Let’s begin with redemption. There’s nothing quite like turning around a meme 180-degrees, is there. But, last night Sad Villanova Piccolo Girl did just that.
The most inspirational story of all time pic.twitter.com/1EQQXvbqqD— Barstool Sports (@barstoolsports) April 3, 2018
Sorry for the meathead Barstool link :(
As for the Wildcats. Wow. 2018 Villanova was simply one of the best college teams I’ve seen in a long while. Against KU in the Final Four, for instance, the Jayhawks scored on seven straight possessions...and lost ground on the scoreboard. Jay Wright has mastered the art of modern college basketball.
Several interviews with Alabama outside linebackers and defensive linemen on improving the pass rush from last season (which was still excellent, BTW.)
The injuries to linebackers forced former play-caller Jeremy Pruitt to develop unique ways to apply pressure in opposing backfields, like using defensive backs. Four members of Alabama’s 2017 secondary registered at least one sack a season ago. But with guys like Lewis no longer limited by injury, the pass rush should not only look different in 2018, but be better.
Saying it will be better is one thing, but actually following through with the execution is another. So, how exactly do the pass-rushers want to improve their numbers this upcoming fall?
I really liked this piece from Michael Casagrande. As we near the first scrimmage of Spring, there are still a lot of questions to be answered — at least tentatively. And among them is which five players are going to eventually man the offensive front. This is the best situation Alabama has been in with its big uglies in quite a while.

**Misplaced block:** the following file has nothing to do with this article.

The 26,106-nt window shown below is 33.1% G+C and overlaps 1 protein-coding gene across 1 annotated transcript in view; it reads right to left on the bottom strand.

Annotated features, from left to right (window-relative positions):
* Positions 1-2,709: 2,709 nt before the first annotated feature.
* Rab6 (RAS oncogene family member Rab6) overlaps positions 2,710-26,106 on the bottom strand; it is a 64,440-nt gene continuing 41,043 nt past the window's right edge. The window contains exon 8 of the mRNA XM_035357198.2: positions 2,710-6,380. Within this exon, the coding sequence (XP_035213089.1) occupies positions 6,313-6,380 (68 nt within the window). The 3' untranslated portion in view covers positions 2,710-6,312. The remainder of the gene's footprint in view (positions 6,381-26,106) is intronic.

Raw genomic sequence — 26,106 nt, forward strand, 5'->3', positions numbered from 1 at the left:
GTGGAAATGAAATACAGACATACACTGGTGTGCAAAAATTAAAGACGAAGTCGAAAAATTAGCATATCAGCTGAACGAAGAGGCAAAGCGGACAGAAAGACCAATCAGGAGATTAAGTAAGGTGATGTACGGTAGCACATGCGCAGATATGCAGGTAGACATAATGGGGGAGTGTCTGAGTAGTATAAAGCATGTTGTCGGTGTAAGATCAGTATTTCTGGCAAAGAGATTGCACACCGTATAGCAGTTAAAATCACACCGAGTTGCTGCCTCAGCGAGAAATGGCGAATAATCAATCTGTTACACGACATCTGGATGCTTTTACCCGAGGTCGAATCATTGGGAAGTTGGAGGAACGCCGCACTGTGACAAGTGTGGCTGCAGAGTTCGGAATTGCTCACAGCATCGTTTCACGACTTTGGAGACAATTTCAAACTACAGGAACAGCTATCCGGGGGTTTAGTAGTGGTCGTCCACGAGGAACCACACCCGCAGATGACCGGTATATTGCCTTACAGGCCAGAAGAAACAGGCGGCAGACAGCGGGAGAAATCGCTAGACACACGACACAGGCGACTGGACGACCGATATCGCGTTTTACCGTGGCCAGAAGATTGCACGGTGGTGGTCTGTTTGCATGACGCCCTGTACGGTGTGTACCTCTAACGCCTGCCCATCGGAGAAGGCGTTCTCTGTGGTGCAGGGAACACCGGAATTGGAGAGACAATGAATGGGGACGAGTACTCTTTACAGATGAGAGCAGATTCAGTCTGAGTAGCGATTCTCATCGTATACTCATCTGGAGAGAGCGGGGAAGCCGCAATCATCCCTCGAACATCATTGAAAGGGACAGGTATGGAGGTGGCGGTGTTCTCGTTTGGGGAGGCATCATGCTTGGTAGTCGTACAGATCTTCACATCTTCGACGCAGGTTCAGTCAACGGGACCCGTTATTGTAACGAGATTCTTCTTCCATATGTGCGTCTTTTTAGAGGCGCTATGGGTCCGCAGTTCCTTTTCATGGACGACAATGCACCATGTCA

There’s plenty at the link, but here’s an excerpt from the OL portion:
Speaking of the offensive line, left tackle Jonah Williams spoke the line Thursday that’s another spring tradition. He alluded to Alabama finding the “best five” for the starting offensive line.
It’ll be interesting to see what that means for young talent like Jedrick Wills and Alex Leatherwood. Wills is already with the first group at right tackle with 2017 starter Matt Womack out for the spring recovering from a broken foot. Leatherwood came off the bench in the second half of the national title game to replace an injured Williams in the comeback win. Asked about the rising sophomore’s potential last week, Williams said he’d be “surprised if he didn’t find a way to contribute along the line this year.”
This is a thoughtful longform by CBS’ Dennis Dodds on the real problems in transfer reform and the lack of solutions that comfortably balance the interests.
Schools still have the power to block a player from competing right away. It seems absurd: A player with his degree has to sit out a year, attending graduate school (and getting financial aid) on a competitive whim from his previous school.
On the opposite end, coaches are concerned about full-on “free agency” should there be a major rule change with players able to transfer at will without restriction. ”All the sudden they’re leaving in masses,” suggested Daniels’ future coach, USC’s Clay Helton.
The working group says it is not interested in that concept. What is becoming clear is one size does not fit all. There are so many diverse interests that real reform will be a challenge.